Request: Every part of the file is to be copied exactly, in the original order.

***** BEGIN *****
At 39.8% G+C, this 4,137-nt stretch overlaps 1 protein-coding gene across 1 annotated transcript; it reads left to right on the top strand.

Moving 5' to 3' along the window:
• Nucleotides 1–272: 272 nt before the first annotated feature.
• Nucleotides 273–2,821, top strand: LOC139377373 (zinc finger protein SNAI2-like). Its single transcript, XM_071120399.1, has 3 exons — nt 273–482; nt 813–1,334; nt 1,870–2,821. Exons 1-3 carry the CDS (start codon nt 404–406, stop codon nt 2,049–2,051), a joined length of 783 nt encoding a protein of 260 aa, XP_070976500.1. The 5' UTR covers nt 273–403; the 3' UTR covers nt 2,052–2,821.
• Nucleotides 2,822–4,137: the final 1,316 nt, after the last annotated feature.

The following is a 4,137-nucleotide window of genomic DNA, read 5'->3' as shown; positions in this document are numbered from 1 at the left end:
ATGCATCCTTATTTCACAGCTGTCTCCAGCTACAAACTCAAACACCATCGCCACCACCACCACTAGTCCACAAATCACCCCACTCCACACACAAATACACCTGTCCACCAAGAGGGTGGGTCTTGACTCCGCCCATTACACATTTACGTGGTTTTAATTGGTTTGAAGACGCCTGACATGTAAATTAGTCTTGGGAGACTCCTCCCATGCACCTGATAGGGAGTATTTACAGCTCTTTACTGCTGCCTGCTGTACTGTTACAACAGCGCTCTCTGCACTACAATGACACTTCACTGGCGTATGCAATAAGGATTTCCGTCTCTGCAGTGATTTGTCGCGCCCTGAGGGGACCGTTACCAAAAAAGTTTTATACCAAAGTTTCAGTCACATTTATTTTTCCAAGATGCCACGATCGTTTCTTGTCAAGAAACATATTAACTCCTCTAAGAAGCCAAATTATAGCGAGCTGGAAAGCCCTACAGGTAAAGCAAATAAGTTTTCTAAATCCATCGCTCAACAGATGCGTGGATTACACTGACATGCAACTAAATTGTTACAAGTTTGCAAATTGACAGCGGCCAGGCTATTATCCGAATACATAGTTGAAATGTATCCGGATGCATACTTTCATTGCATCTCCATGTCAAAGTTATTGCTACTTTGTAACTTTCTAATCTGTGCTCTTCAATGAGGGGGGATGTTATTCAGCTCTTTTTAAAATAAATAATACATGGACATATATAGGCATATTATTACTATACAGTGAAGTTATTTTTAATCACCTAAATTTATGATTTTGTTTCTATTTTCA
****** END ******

At 39.8% G+C, this 4,137-nt stretch overlaps 1 protein-coding gene across 1 annotated transcript; it reads left to right on the top strand.

Moving 5' to 3' along the window:
• Nucleotides 1–272: 272 nt before the first annotated feature.
• Nucleotides 273–2,821, top strand: LOC139377373 (zinc finger protein SNAI2-like). Its single transcript, XM_071120399.1, has 3 exons — nt 273–482; nt 813–1,334; nt 1,870–2,821. Exons 1-3 carry the CDS (start codon nt 404–406, stop codon nt 2,049–2,051), a joined length of 783 nt encoding a protein of 260 aa, XP_070976500.1. The 5' UTR covers nt 273–403; the 3' UTR covers nt 2,052–2,821.
• Nucleotides 2,822–4,137: the final 1,316 nt, after the last annotated feature.

The following is a 4,137-nucleotide window of genomic DNA, read 5'->3' as shown; positions in this document are numbered from 1 at the left end:
ATGCATCCTTATTTCACAGCTGTCTCCAGCTACAAACTCAAACACCATCGCCACCACCACCACTAGTCCACAAATCACCCCACTCCACACACAAATACACCTGTCCACCAAGAGGGTGGGTCTTGACTCCGCCCATTACACATTTACGTGGTTTTAATTGGTTTGAAGACGCCTGACATGTAAATTAGTCTTGGGAGACTCCTCCCATGCACCTGATAGGGAGTATTTACAGCTCTTTACTGCTGCCTGCTGTACTGTTACAACAGCGCTCTCTGCACTACAATGACACTTCACTGGCGTATGCAATAAGGATTTCCGTCTCTGCAGTGATTTGTCGCGCCCTGAGGGGACCGTTACCAAAAAAGTTTTATACCAAAGTTTCAGTCACATTTATTTTTCCAAGATGCCACGATCGTTTCTTGTCAAGAAACATATTAACTCCTCTAAGAAGCCAAATTATAGCGAGCTGGAAAGCCCTACAGGTAAAGCAAATAAGTTTTCTAAATCCATCGCTCAACAGATGCGTGGATTACACTGACATGCAACTAAATTGTTACAAGTTTGCAAATTGACAGCGGCCAGGCTATTATCCGAATACATAGTTGAAATGTATCCGGATGCATACTTTCATTGCATCTCCATGTCAAAGTTATTGCTACTTTGTAACTTTCTAATCTGTGCTCTTCAATGAGGGGGGATGTTATTCAGCTCTTTTTAAAATAAATAATACATGGACATATATAGGCATATTATTACTATACAGTGAAGTTATTTTTAATCACCTAAATTTATGATTTTGTTTCTATTTTCA